Running conjures up a love/hate relationship…people either love it, or they hate it. It’s painful, tedious, and exhausting, but the incredible benefits outweigh the hatred. Understanding the right way to warm up and cool down can add to the health benefits of running. Even short runs can leave you feeling energized, more focused, and happier, and can improve your overall health. It’s even a great way to meet people. The list of benefits below are only a handful of what running can offer and when you make it a regular habit, the rewards are long-term.
Running can be done almost anywhere with no equipment, even shoes aren’t really necessary for some people. You can even run while submerged up to your neck in water. For the rest of us, a good pair of running shoes, or even just sneakers, can prevent injury.
Don’t skip the warm-up, Pre-run stretching is more likely to cause injury if not preceded by a warm-up.
Be sure to walk
for a bit after finishing to allow time to cool down gradually.
Always stretch after you run to help get rid of lactic acid, which makes muscles ache. Stretching also will allow them to become stronger much faster.
Always drink fluids before, after, and during a run. If you feel thirsty, you are already dehydrated.
WARNING: While running is a superb form of exercise, there is an important, yet often overlooked, caveat. Constant impact is hard on your skeleton, and while the benefits of strengthening bones are high, you can damage your knees, feet, hips and skeletal system if you are overweight. If you are more than 25 pounds overweight, you should not be running or jogging on anything paved, stick to dirt tracks and woodland trails. If you are more than 50 pounds overweight, you should find a different low-impact exercise until you can get within range of your goal weight before starting running.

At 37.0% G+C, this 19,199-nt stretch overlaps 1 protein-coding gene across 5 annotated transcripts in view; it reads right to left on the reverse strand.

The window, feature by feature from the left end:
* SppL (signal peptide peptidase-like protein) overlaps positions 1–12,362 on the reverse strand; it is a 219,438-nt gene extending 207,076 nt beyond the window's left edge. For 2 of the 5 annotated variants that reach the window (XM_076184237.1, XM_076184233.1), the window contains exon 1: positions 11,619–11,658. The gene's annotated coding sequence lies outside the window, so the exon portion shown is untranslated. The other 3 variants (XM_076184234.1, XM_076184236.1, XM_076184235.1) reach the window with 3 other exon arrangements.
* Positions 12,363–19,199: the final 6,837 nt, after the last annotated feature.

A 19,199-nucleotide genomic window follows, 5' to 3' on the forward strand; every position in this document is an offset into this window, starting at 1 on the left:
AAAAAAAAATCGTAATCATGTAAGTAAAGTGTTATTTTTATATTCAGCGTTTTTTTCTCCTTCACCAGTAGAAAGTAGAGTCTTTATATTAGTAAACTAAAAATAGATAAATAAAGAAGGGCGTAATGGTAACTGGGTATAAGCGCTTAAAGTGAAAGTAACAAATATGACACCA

One no-impact exercise to consider is running underwater while submerged to your neck. You only weigh 10% of your body weight underwater, and water jogging burns the same amount of calories as running due to the resistance of the water. However, you will miss the bone-density building benefits of an impact exercise. Be sure to drink plenty of water while water jogging, because you do still sweat. It’s just not as noticeable unless the water is really warm, too.
You can run backwards, too.
This uses 30 percent more energy than running forward at the same pace, and burns more calories. It reverses the typical “soft takeoff” (when muscle-tendon units shorten) and “hard landing” (when muscle-tendon units are stretched) which requires more steps and more energy.
It also puts less impact on your knees, so if you have knee pain or problems, this is an option. It also appears to be a safer form of training that can actually improve your forward running skills.
So, to answer your question, “How many calories do you burn running a mile?”, take a look at the chart below.
Calories burned are determined by your body weight, the intensity of the exercise, your fitness level and your metabolism. Likewise, most charts and calculators are only guesstimates and vary throughout the internet. Therefore this is only a rough guide for those who happen to fit this particular weight chart. If you weigh a different amount, you may want to check with several different online calculators and take the average of the results.
|Running for 1 hour
|3 mph (20 minute mile)
|5 mph (12 minute mile)
|5.2 mph (11.5 minute mile)
|6 mph (10 min mile)
|6.7 mph (9 min mile)
|7 mph (8.5 min mile)
|7.5 mph (8 min mile)
|8 mph (7.5 min mile)
|8.6 mph (7 min mile)
|9 mph (6.5 min mile)
|10 mph (6 min mile)
|10.9 mph (5.5 min mile)
Backwards – multiply the above by 30%